Children have excellent observation skills. They learn about what it is to be an adult, and what their future could like from both verbal and non-verbal communication.
It’s not just what you say to your children but what you do and how you feel that matters. Children learn what they want and don’t want from how they see their parents experiencing life.
If they don’t see their parents happy and enjoying life, they will look for role models elsewhere.
Let’s take one example. In many parts of the world right now, the number one occupation children want to have is to become a YouTuber.
Children see their parents as not having fun. And YouTubers seem to be having more fun than their parents seem to have.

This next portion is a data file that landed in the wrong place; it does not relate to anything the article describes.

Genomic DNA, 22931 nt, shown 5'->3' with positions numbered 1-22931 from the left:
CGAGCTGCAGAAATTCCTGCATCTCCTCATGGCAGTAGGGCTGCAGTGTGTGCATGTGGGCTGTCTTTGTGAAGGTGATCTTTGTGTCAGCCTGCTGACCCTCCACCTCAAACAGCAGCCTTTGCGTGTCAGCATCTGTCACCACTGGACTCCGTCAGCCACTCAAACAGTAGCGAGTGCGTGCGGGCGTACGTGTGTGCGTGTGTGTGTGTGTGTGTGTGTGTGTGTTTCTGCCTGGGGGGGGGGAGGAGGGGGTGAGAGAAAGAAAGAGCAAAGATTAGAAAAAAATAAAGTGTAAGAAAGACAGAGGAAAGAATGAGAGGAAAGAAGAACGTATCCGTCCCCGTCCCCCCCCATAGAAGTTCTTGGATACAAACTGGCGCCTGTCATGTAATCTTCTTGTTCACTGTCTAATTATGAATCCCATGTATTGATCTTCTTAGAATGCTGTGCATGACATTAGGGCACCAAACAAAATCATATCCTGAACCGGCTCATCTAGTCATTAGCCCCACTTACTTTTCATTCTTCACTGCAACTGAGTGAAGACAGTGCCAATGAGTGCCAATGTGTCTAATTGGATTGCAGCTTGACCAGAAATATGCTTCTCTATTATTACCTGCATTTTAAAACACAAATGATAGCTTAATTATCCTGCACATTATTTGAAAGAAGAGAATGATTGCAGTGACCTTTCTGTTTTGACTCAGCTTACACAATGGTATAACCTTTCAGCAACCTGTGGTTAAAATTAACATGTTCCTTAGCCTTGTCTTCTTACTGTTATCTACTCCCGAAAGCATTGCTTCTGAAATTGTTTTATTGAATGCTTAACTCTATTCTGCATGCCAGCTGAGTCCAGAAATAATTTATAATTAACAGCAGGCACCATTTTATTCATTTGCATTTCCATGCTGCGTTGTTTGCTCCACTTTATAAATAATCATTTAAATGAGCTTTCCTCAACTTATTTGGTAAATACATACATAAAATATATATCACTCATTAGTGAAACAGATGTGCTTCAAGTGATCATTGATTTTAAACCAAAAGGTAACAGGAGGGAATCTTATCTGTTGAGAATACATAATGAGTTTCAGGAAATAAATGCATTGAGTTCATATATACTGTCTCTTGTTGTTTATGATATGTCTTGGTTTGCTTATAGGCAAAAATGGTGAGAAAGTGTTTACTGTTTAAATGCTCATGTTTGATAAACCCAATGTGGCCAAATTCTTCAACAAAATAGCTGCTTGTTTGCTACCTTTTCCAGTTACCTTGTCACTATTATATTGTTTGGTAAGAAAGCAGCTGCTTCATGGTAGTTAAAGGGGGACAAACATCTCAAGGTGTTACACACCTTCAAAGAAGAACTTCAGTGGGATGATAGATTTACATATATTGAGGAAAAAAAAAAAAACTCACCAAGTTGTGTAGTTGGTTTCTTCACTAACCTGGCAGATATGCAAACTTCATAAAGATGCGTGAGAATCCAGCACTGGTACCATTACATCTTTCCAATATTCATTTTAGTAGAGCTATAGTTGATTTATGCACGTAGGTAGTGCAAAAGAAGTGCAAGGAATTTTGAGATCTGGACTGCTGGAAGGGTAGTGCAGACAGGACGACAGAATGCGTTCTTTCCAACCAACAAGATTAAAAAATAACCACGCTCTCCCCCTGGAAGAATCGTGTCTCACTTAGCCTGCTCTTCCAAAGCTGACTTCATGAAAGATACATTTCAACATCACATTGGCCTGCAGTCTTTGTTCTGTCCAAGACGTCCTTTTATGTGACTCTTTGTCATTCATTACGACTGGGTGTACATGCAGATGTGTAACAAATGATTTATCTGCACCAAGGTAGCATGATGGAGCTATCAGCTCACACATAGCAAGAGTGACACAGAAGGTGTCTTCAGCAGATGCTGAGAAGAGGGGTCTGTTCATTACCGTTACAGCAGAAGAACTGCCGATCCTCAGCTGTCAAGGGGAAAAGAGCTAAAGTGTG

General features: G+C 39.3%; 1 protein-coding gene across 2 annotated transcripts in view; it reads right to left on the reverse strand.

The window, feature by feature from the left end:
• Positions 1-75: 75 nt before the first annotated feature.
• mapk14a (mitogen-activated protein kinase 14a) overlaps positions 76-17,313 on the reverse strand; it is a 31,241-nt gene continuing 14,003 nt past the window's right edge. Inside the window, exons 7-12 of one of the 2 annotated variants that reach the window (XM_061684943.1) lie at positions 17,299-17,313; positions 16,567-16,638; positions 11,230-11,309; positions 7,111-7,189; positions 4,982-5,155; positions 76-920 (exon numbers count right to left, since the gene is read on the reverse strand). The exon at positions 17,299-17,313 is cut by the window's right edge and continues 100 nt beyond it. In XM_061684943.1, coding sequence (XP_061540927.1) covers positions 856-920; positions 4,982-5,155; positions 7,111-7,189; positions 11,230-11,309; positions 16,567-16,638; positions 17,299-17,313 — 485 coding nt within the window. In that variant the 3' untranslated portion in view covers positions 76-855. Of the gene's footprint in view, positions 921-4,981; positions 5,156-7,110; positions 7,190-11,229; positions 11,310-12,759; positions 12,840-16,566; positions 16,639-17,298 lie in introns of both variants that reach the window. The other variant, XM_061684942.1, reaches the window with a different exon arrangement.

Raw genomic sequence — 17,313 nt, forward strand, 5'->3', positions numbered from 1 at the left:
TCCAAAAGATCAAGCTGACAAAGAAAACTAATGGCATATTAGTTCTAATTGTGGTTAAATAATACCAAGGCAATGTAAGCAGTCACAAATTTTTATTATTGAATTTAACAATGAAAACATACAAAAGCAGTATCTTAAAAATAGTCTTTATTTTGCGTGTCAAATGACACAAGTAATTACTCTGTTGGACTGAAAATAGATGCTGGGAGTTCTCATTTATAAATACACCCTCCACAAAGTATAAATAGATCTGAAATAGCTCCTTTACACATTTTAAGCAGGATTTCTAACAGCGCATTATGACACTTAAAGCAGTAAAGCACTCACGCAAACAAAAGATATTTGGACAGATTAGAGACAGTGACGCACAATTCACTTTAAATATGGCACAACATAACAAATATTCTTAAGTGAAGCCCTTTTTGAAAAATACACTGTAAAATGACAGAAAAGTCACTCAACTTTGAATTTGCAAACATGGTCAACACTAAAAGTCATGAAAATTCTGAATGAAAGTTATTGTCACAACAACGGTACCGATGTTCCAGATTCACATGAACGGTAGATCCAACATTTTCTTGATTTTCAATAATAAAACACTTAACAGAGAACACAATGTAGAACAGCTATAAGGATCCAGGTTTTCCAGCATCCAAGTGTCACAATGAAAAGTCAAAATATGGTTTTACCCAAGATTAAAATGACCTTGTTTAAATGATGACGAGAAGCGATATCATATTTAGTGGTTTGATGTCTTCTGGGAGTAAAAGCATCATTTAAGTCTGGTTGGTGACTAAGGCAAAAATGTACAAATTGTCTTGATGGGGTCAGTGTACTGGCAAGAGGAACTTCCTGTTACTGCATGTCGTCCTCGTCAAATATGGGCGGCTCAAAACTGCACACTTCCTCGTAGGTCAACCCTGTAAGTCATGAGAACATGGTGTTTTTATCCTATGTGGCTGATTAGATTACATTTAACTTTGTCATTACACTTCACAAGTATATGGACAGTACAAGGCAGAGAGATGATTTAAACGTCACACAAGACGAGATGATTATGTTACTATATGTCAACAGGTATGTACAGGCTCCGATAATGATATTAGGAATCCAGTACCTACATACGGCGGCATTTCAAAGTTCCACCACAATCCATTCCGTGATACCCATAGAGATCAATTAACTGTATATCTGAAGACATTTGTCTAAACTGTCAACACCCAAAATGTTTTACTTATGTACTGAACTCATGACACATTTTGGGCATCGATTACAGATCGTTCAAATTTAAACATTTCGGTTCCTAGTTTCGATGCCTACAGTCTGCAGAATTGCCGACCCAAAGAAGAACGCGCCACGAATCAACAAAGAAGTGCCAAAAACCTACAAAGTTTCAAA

Their parents, on the other hand, are struggling with the realities of life, such as the chaos caused by Coronavirus and may be feeling stressed and demotivated.
The problem lies in the gap.
This gap creates a rift in the thinking of parents and children and daily communication breaks down.
As this gap accumulates year after year, like compound interest, the child begins to develop problematic behaviour.
That’s just one of the signs. But by then, it’s too late, isn’t it?
How to Minimise the Gap
Is there anything we can do in our daily lives to reduce the gap?
In Adlerian Psychology, self-acceptance is one answer.
Alfred Adler’s theory was that all children feel inferior because they are surrounded by smarter, stronger people.
This sense of inferiority motivates children to try to achieve success in their lives.
As a child achieves their goals, their feelings of inferiority lessen and they develop self-confidence.